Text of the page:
16. Original link is here (with more pertinent details that I won't post in this thread): https://github.com/corna/me_cleaner/issues/51 My name is Carlos Royal and I've witnessed several zero day exploits used against my computer. As a result of this, I've been the target of government corruption AND an extended gaslighting campaign that's designed to undermine the fact that the government got caught red handed breaking into my pc (when I was using an end-of-life system that had no management engine) by means of both attempting to erode my sanity/make me question my memory and attempting to pull me out of integrity (so I hand my power away/do something criminal-esque due to provocation and end up in prison/lose liberties or rights... to undermine the fact that the NSA got caught red handed). This post, which spans an experience of at least three years, is meant to combat the governments method/tactic of gaslighting (to escape accountability/acknowledgement of misusing government capabilities), by means of making my experience a public record (since the techniques/tactics employed rely on me staying silent due to doubt, fear, and "what if's"), and is highly beneficial to any security professional that reads it. (to the organization that targeted me: Consider the above paragraph "Game Over.") Mandatory backstory: A while ago, I decided to challenge myself by attempting to obtain the Offensive Security Certified Professional certification in an effort to break into the penetration testing field. Over the course of 120 days, I managed to successfully breach and escalate on 16 systems within the OSCP lab. Firefox Zero Day: During my progress, I noticed unusual activity on my computer. I make heavy use of the Linux terminal on an everyday basis and I noticed that the shell that I was using wasn’t the first shell that was open. Upon further investigation, I noticed two bash processes running on my PC. Upon closing the one that I wasn’t using, my Firefox browser closed at the exact same instant. This leads me to believe that I was targeted by the FoxAcid system due to my activity from the OSCP labs and that the zero day exploit didn't use the proper escape sequence. Tor Malicious Node Zero Day: I utilized an Open-WRT router as the base of my build. From behind it, I built an Arch Linux “transparent TOR router” that was designed to fail-close (where if my PC could not connect to the internet through TOR, it wouldn’t be able to connect to the internet whatsoever). From behind this router, I rebuilt my new PC using the Arch Linux distro. A few weeks later, after my build was complete, in use, and thoroughly tested, I observed on the “check.torproject.org” page (which was a page that I would check compulsively) that I “wasn’t using TOR.” (THE MANAGEMENT ENGINE EXISTED WITHIN THE PC BUILD THAT I USED WHEN THIS EXPLOIT WAS USED AGAINST ME. THE GOVERNMENT UNMASKED ME OVER TOR SO I WOULD CATCH THE IP ADDRESS OF THE TOR NODE ON PURPOSE.) This would lead me to believe that the government is in possession of a risky zero day exploit that exists to target TOR only users. Instead of targeting the TOR network directly, it would seem that this exploit works at the modem level and intercepts and possibly redirects the user to a malicious TOR node that’s not on the TOR network. NOTE: If you "attempt to browse" the check.torproject.org page and it attempts to resolve for an extended period of time when using TOR, you should probably reset your circuit. You're probably being unmasked and your connection to the check.torproject.org page is most likely being dropped. DBUS Daemon Socket Exploit/X11 Socket Exploit: The "bash" and "sh" Linux binaries aren't the only things that the government can target. They are also capable of targeting other things, such as the DBUS-DAEMON socket or the X11 socket on a Linux PC, to create a secondary session for the purpose of viewing, and perhaps interacting, with the target's PC. Things that can be done include, but are not limited to: spawning extra lock screens, crashing GUI tied processes (such as security scripts running in konsole), crashing the GUI in general, viewing your keystrokes and monitors, etc. A home user's browser is one of the primary avenues of attack and can be targeted by state actors to spawn shell binaries (or any binary) or use exploits against the DBUS-DAEMON socket or X11 socket. NOTE: This can be rectified with pre-existing open source software, such as firejail (read the man page, USE THE AUDIT FEATURE. It will TELL YOU WHAT TO FIX.): firejail --rmenv=DBUS_SESSION_BUS_ADDRESS --private=/root/a/fake/home/directory/ --x11=xephyr --quiet --net=ethernet1 openbox Alternative to openbox, adding "nolisten local" to the X11 options of the X server running on a users system will disable abstract sockets (which should be sufficient in combination with a private tmp directory and private network spaces to use the PC's gui instead of nesting it). If you're cosmologically "lucky," you may be able to see firejail kick back an error when the "sandboxed application" attempts to access a blacklisted file/folder that it's not supposed to. If you're concerned about sandbox escapes (which do exist), this can be combated with the "kill" command listed below, as well as with good old fashioned socket monitoring (such as running "ss," with extra parameters, in a loop to tie processes to IP addresses). I've also found that renaming "dbus-launch" and "dbus-send" to "dbus-launch.old" and "dbus-send.old" as well as qdbus to qdbus.old serves to stifle the sandbox escapes that aren't covered by the shell kill script. These sandbox escapes aren't AS DETRIMENTAL as having shell access/control over the users PC, but can still be used for seriously nefarious purposes. Theory: The 3 letter agencies connect to a users pc through google IP addresses. Zombie Tracking Cookies: Firefox connects to the internet when opened, regardless of whether or not the user chooses to browse. Upon attempting to disable third party cookies, I noticed that there was a tracking cookie that was implanted in my browser despite the fact that I did no browsing. Previously, the only third party tracking cookie that I've witnessed was one belonging to "google." I theorize that the NSA's zombie cookies implant themselves when the user opens up their browser (which connects to the internet) and disguises itself as the site that the user visits first. Because I did no surfing whatsoever, the tracking cookie was disguised as a Mozilla tracking cookie. The Mozilla home page does not require third party tracking cookies. This exploit was spotted originally due to my use of an addon that self-destructs unused cookies after 1 minute. Before I found this cookie undisguised, I noticed that a "google" tracking cookie would continue to self-destruct every minute, despite me closing and re-opening the browser and not navigating to google. Catching it in it undisguised state some time later confirmed my suspicions that this was a zombie tracking cookie (which was most likely set to attempt to re-implant itself automatically whenever I opened my browser). How Corna's Intel ME removal script no shit saved my skin: Because of the nature of the incidents that I've witnessed, I've designed a script that utilizes the killall command that will kill all processes specified that are older than 5 seconds. killall "sh" -q -v -y 5s This command, when run in a loop every two seconds, kills all shells ("bash" and "sh" specifically) that are younger than 5 seconds. So long as a terminal process that THE USER CONTROLS is already running, the user gains the ability to use their own terminals while denying access to terminals that are opened as a result of any exploits that are used against their computer. The terminal is THE HEART of pentesting, and in denying this resource to an attacker, it denies an attacker the ability to gain control over a users PC. The idea is to open a few terminal processes before running this command in a loop in a script (AS ROOT AND AS A BACKGROUND PROCESS, since a terminal manager's process can be "crashed"), and then connecting to the internet as normal. Your operating system is capable of defending itself (for free) with native tools. This technique can be used for more than just stopping shells. It can also be used for sandbox escapes that occur through firejail. Common binaries that the 3 letters can target are "bash," "sh," "dbus-daemon," and "qdbus (kde)." The last two can be spawned as processes and attached to firefox, similar to escaped shells. The kill command will work to stop the end result of Firefox forking to binaries on your system that it shouldn't fork to. This can be tested ON YOUR OWN WITH A KNOWN VULNERABLE VM. I actually ENCOURAGE anyone and EVERYONE to try this for themselves (I want to be proven wrong). What's important to note here is that THIS IS USELESS WITHOUT THE INTEL MANAGEMENT ENGINE REMOVED FROM YOUR COMPUTER. No software solution will ever be a good enough solution so long as hardware backdoors/secondary operating systems exist within a users system. The Intel management engine contains an Operating system that shares physical resources with the target machine. Without Corna's removal efforts, I would be up the creek with no paddle. To obtain a better stance on PC security, open source security solutions must be used IN COMBINATION WITH CORNA'S REMOVAL SCRIPT/the removal of the Intel Management Engine. Both hardware and software security solutions must be used together. I leave my post here for the security experts to judge for themselves (all attempts to take the appropriate channels to close the leaks, have failed spectacularly). Critique this logic, spin up a vulnerable VM, and TEST IT FOR YOURSELF. I'd love for someone to prove me wrong.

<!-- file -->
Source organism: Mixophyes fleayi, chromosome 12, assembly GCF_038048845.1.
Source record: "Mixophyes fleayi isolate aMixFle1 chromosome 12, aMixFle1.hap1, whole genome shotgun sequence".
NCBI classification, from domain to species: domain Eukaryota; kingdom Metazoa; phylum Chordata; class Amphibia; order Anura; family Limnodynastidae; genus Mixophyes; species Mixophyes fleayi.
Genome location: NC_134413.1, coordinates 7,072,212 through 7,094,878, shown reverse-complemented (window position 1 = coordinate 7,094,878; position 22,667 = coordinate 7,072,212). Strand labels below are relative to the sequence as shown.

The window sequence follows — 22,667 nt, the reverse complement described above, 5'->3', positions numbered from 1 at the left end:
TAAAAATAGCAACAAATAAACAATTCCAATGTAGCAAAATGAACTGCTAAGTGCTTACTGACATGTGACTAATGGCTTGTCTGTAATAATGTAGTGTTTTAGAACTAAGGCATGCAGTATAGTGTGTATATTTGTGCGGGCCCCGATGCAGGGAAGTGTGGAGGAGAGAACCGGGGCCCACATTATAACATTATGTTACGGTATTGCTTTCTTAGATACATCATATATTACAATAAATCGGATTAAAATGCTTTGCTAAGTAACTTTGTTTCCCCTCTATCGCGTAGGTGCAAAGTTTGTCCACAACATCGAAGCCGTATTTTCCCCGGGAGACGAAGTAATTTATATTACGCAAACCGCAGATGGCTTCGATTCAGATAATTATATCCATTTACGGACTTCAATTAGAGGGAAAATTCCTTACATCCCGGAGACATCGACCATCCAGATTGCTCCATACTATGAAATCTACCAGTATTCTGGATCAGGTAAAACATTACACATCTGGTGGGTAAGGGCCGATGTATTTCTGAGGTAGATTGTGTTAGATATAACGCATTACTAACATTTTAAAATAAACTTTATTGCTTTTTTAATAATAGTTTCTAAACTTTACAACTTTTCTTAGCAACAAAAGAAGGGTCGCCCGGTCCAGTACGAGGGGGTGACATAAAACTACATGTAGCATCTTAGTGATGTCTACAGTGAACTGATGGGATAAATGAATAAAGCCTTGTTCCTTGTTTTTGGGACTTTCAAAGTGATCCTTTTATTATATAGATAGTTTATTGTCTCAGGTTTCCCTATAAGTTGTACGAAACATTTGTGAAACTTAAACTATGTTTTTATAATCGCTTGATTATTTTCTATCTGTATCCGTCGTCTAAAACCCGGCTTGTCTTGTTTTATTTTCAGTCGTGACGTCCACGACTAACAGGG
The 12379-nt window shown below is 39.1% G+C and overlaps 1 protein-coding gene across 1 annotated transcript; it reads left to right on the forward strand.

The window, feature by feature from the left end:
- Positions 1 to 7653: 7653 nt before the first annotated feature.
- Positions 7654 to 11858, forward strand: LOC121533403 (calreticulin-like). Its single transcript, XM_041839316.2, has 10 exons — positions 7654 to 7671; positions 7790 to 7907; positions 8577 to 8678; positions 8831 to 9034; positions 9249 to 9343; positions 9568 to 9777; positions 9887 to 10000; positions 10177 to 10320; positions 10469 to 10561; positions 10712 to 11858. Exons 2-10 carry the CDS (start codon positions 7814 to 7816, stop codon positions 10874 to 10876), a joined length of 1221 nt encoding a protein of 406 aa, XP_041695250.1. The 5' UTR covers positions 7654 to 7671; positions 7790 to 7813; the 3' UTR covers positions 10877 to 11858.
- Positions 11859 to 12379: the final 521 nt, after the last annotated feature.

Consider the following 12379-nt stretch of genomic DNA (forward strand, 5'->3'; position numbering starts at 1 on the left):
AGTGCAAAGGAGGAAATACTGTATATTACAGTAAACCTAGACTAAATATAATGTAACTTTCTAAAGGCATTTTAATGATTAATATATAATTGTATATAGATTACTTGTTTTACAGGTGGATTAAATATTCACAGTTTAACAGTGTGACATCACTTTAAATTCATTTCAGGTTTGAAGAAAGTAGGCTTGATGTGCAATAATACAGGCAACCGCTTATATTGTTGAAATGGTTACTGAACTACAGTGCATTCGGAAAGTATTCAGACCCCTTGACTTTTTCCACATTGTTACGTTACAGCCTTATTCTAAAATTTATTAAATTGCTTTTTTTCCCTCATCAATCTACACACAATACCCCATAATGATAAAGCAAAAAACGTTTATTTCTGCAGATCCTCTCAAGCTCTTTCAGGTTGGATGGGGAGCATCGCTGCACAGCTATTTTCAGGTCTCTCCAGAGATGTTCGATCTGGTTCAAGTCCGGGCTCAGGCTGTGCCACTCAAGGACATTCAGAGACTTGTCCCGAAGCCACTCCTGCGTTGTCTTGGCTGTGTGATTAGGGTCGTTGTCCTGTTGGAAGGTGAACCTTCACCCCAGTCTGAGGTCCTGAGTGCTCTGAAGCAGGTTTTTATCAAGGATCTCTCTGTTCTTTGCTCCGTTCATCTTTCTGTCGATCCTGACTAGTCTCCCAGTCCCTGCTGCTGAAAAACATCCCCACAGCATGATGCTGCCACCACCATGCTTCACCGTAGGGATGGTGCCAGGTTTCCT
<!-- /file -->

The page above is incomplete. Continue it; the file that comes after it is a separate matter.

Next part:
17. In the process of setting up 2 machines for my little ones and I want to make sure they don't "accidentally" stumble upon something they shouldn't. I have parental controls and content filtering inside the router which works well, but I'm wanting to have a separate network for just the kids and I want everything on that network to be restricted to appropriate content only. Should I setup a proxy and point their browser's to route traffic through a proxy, is there a web filter app/server software you recommend? OpenDNS works well, but if I remember right I was able to somewhat view content that should have been blocked. The only thing I really want fully open is YouTube. Thanks in advance. I'm open to all suggestions, the more enterprise the better.